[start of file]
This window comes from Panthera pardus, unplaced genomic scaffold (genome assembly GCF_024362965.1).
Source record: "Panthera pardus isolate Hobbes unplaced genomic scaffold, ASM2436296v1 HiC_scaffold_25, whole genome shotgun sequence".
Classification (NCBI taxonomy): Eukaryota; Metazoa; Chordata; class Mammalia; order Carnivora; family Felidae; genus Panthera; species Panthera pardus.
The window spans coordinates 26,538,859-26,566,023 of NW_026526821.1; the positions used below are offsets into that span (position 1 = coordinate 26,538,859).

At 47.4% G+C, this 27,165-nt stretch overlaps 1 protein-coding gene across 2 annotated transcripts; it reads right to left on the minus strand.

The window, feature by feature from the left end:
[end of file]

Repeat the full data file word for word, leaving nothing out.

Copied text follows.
This window comes from Panthera pardus, unplaced genomic scaffold (genome assembly GCF_024362965.1).
Source record: "Panthera pardus isolate Hobbes unplaced genomic scaffold, ASM2436296v1 HiC_scaffold_25, whole genome shotgun sequence".
Classification (NCBI taxonomy): Eukaryota; Metazoa; Chordata; class Mammalia; order Carnivora; family Felidae; genus Panthera; species Panthera pardus.
The window spans coordinates 26,538,859-26,566,023 of NW_026526821.1; the positions used below are offsets into that span (position 1 = coordinate 26,538,859).

At 47.4% G+C, this 27,165-nt stretch overlaps 1 protein-coding gene across 2 annotated transcripts; it reads right to left on the minus strand.

The window, feature by feature from the left end: